Downtown Music Gallery All Star Benefit
As John Zorn, Dave Douglas, Greg Cohen and Ben Perowski, took to the stage, there was an anticipatory electricity hanging in the air. Here they were, John Zorn, Godfather of Tonic and pioneer of modern avant-garde and fusion jazz saxophone, sharing the stage with Dave Douglas, reputedly one of the best trumpet players performing today. How nasty could this get, my friends and I were wondering. We were not left long to wonder. Greg Cohen began off with a strong and tasty bass line and is followed by Zorn and Douglas with a forward and spicy melody. Once the melody was established Zorn methodically built a solo. Douglas matched him and they traded off with the motif and alterations of their own. Zorn let Douglas take the lead on trumpet, allowing Douglas to display why he is so good. Notes were drawn out intensely often vigorously. Douglas's tone was refined and elegant and provided for an interesting contrast with the jagged hard melodies that he was playing. Zorn's Masada influence was definitely in the air and Douglas took to it. He ripped through his lines, yet was also methodic with each note. Zorn and Douglas edged each other on, challenging and pushing each other as they played along the fringes. Zorn brought it back down and ushered in a bass solo backed up by solid backbeat drums. Zorn again summoned the reigns, this time to close with the head, with a Be-Bop/Klezmer flavor.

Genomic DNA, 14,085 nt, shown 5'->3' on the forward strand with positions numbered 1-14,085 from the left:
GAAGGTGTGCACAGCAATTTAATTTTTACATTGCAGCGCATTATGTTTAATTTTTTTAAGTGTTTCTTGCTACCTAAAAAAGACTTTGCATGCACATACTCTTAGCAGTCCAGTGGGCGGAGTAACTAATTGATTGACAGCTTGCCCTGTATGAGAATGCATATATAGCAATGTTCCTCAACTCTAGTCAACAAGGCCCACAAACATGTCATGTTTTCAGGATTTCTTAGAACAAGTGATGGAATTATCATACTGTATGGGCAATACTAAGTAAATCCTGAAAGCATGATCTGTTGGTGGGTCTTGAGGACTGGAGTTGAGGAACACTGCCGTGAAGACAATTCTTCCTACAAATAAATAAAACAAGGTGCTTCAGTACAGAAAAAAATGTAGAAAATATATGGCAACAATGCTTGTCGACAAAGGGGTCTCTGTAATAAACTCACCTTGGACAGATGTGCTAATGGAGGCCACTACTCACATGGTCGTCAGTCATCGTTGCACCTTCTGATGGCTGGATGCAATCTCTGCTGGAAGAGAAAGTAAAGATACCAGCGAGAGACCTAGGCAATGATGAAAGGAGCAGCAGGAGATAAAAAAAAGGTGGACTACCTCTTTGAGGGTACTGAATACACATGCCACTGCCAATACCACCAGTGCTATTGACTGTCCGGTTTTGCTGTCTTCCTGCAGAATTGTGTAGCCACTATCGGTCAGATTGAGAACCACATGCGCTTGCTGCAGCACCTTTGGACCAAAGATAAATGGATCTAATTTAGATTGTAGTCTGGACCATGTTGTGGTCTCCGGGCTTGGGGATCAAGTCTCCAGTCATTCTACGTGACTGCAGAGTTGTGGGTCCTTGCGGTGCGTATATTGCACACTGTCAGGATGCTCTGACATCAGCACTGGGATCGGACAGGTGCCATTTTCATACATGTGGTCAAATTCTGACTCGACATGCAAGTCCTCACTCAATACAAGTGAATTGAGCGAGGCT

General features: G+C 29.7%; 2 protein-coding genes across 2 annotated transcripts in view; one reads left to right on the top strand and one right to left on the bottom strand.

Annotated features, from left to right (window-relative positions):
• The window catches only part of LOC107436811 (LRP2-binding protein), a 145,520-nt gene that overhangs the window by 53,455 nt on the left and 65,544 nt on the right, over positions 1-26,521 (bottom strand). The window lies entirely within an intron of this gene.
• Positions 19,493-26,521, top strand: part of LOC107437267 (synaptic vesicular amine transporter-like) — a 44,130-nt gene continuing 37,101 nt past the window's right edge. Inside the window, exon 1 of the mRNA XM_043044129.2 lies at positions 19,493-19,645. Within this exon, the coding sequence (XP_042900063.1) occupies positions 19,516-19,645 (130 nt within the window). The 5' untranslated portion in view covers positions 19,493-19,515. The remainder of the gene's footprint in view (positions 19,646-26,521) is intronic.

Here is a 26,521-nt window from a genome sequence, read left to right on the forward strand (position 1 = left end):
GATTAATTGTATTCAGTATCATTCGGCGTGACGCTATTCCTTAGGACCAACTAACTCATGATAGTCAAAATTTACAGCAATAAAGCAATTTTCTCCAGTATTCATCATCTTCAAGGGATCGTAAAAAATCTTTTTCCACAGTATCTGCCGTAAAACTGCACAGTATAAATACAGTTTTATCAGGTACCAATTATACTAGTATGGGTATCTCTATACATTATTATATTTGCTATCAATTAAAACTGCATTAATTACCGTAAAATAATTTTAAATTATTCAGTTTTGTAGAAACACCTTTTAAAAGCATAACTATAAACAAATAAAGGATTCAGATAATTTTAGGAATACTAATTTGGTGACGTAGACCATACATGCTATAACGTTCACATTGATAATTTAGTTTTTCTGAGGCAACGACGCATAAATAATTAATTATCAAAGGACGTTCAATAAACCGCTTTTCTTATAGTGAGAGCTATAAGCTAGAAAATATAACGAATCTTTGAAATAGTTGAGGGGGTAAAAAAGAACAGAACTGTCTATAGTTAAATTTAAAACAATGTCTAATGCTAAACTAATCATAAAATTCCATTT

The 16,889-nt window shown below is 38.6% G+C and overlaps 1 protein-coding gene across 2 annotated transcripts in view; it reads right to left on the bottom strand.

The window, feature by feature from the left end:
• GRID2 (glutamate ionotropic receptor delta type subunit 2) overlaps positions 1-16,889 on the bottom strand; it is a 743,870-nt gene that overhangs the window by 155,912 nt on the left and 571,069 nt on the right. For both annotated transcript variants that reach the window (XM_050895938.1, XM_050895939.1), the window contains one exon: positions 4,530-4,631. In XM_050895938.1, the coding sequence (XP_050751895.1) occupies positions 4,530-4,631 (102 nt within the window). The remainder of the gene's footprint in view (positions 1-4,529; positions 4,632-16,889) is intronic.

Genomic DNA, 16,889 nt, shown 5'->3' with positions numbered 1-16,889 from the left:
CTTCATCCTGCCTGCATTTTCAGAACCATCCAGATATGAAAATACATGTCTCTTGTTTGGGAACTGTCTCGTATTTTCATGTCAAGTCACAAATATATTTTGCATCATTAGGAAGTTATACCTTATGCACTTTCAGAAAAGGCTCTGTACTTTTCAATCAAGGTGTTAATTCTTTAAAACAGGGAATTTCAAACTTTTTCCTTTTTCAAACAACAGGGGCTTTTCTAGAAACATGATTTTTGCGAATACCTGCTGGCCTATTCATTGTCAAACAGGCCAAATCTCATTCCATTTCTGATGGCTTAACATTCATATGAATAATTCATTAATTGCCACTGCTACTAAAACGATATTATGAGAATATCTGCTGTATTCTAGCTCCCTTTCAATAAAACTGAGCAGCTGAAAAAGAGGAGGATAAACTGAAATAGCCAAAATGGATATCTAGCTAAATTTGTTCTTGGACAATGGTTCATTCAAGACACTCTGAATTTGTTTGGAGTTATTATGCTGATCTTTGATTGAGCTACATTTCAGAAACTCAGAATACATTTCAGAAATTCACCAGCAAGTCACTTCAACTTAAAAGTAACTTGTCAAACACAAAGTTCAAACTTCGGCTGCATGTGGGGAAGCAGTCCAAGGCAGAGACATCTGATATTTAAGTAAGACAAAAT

The next piece began with a waltz tempo and a compact yet screaming solo by Zorn. It's amazing how quickly he can get his sound launched off and coasting in that upper register the way he likes it. Part of Zorn's style is to truly scream through his horn. He is a taskmaster with his horn taking hold and making it earn its' keep. You hear it through his rapid melodies matched by drawn out notes that seemed to be squeezed until every drop is wrung out. Zorn accomplished such an effect in a very economical style in this piece, keeping his solo short and concise, making his point clearly. As the tempo is brought down again, the bass and drums swung a sexy beat and Douglas streamed an impressive solo, just as challenging but softer in comparison to Zorn.
At this point Zorn glanced at the clock and stated that was the end of the set. The crowd as expected, clamored for more and the band nor the management was to say no. This time Douglas started off with a ripping melody accompanied by driving bass and drums. He signaled to Zorn to join in as if to say, ' Yo man, jump on board' and Zorn locked in on point. Here were two masters holding court. The dynamic was enhanced as Zorn signaled for the drummer to pick it up a notch. The quartet closed out as Zorn once again bellowed another short solo. This time the bands seemed rushed, but glad to have played another song. I felt frustrated in that their set had just started to establish itself. More time should have been left for these players. I also felt the need to see Zorn and Douglas again as soon as possible.